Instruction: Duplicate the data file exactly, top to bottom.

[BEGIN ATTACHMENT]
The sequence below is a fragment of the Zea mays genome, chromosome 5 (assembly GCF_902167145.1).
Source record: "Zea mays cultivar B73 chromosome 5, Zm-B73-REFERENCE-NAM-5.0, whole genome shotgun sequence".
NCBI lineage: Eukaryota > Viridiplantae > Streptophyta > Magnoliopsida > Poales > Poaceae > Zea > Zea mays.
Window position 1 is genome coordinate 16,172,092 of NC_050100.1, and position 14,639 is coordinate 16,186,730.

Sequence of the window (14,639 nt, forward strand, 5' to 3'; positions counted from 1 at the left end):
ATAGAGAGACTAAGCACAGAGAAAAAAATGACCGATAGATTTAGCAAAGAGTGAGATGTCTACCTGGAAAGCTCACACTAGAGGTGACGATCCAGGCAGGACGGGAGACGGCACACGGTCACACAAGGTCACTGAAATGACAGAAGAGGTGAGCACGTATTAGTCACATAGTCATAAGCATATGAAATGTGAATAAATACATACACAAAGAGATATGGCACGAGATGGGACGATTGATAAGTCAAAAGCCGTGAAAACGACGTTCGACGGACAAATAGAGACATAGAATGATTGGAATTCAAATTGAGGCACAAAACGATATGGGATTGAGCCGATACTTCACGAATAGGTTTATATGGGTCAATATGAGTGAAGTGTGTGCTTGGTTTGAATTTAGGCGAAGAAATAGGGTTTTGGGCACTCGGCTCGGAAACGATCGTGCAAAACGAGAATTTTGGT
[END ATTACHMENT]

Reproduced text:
The sequence below is a fragment of the Zea mays genome, chromosome 5 (assembly GCF_902167145.1).
Source record: "Zea mays cultivar B73 chromosome 5, Zm-B73-REFERENCE-NAM-5.0, whole genome shotgun sequence".
NCBI lineage: Eukaryota > Viridiplantae > Streptophyta > Magnoliopsida > Poales > Poaceae > Zea > Zea mays.
Window position 1 is genome coordinate 16,172,092 of NC_050100.1, and position 14,639 is coordinate 16,186,730.

Sequence of the window (14,639 nt, forward strand, 5' to 3'; positions counted from 1 at the left end):
ATAGAGAGACTAAGCACAGAGAAAAAAATGACCGATAGATTTAGCAAAGAGTGAGATGTCTACCTGGAAAGCTCACACTAGAGGTGACGATCCAGGCAGGACGGGAGACGGCACACGGTCACACAAGGTCACTGAAATGACAGAAGAGGTGAGCACGTATTAGTCACATAGTCATAAGCATATGAAATGTGAATAAATACATACACAAAGAGATATGGCACGAGATGGGACGATTGATAAGTCAAAAGCCGTGAAAACGACGTTCGACGGACAAATAGAGACATAGAATGATTGGAATTCAAATTGAGGCACAAAACGATATGGGATTGAGCCGATACTTCACGAATAGGTTTATATGGGTCAATATGAGTGAAGTGTGTGCTTGGTTTGAATTTAGGCGAAGAAATAGGGTTTTGGGCACTCGGCTCGGAAACGATCGTGCAAAACGAGAATTTTGGT